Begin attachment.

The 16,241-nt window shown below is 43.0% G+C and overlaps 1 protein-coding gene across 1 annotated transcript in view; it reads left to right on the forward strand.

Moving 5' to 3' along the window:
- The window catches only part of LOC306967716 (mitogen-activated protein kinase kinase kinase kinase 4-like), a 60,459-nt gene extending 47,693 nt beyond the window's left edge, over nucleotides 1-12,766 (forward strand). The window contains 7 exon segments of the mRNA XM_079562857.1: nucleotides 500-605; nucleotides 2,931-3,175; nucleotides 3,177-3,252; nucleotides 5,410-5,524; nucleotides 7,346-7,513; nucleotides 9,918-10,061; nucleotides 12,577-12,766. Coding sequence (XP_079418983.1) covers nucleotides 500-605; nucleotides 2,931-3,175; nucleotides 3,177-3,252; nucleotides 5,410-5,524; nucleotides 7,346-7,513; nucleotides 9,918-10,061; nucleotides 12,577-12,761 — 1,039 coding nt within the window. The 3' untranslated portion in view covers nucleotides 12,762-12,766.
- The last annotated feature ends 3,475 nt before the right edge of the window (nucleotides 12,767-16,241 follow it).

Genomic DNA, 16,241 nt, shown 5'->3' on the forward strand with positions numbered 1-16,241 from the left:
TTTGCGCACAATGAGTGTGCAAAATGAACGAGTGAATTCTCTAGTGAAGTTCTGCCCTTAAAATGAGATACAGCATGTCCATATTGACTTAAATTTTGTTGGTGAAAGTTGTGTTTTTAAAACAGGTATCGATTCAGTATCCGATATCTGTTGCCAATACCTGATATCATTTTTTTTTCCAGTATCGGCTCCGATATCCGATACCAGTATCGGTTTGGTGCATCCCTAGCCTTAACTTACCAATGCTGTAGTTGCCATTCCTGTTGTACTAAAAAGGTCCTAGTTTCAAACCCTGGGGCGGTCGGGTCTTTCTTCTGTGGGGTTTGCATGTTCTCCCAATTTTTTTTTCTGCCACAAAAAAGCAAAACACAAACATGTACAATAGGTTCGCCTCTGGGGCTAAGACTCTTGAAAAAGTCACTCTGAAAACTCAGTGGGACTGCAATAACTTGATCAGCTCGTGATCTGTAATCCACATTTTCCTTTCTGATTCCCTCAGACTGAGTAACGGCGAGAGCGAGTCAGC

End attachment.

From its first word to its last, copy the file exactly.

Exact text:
The 16,241-nt window shown below is 43.0% G+C and overlaps 1 protein-coding gene across 1 annotated transcript in view; it reads left to right on the forward strand.

Moving 5' to 3' along the window:
- The window catches only part of LOC306967716 (mitogen-activated protein kinase kinase kinase kinase 4-like), a 60,459-nt gene extending 47,693 nt beyond the window's left edge, over nucleotides 1-12,766 (forward strand). The window contains 7 exon segments of the mRNA XM_079562857.1: nucleotides 500-605; nucleotides 2,931-3,175; nucleotides 3,177-3,252; nucleotides 5,410-5,524; nucleotides 7,346-7,513; nucleotides 9,918-10,061; nucleotides 12,577-12,766. Coding sequence (XP_079418983.1) covers nucleotides 500-605; nucleotides 2,931-3,175; nucleotides 3,177-3,252; nucleotides 5,410-5,524; nucleotides 7,346-7,513; nucleotides 9,918-10,061; nucleotides 12,577-12,761 — 1,039 coding nt within the window. The 3' untranslated portion in view covers nucleotides 12,762-12,766.
- The last annotated feature ends 3,475 nt before the right edge of the window (nucleotides 12,767-16,241 follow it).

Genomic DNA, 16,241 nt, shown 5'->3' on the forward strand with positions numbered 1-16,241 from the left:
TTTGCGCACAATGAGTGTGCAAAATGAACGAGTGAATTCTCTAGTGAAGTTCTGCCCTTAAAATGAGATACAGCATGTCCATATTGACTTAAATTTTGTTGGTGAAAGTTGTGTTTTTAAAACAGGTATCGATTCAGTATCCGATATCTGTTGCCAATACCTGATATCATTTTTTTTTCCAGTATCGGCTCCGATATCCGATACCAGTATCGGTTTGGTGCATCCCTAGCCTTAACTTACCAATGCTGTAGTTGCCATTCCTGTTGTACTAAAAAGGTCCTAGTTTCAAACCCTGGGGCGGTCGGGTCTTTCTTCTGTGGGGTTTGCATGTTCTCCCAATTTTTTTTTCTGCCACAAAAAAGCAAAACACAAACATGTACAATAGGTTCGCCTCTGGGGCTAAGACTCTTGAAAAAGTCACTCTGAAAACTCAGTGGGACTGCAATAACTTGATCAGCTCGTGATCTGTAATCCACATTTTCCTTTCTGATTCCCTCAGACTGAGTAACGGCGAGAGCGAGTCAGC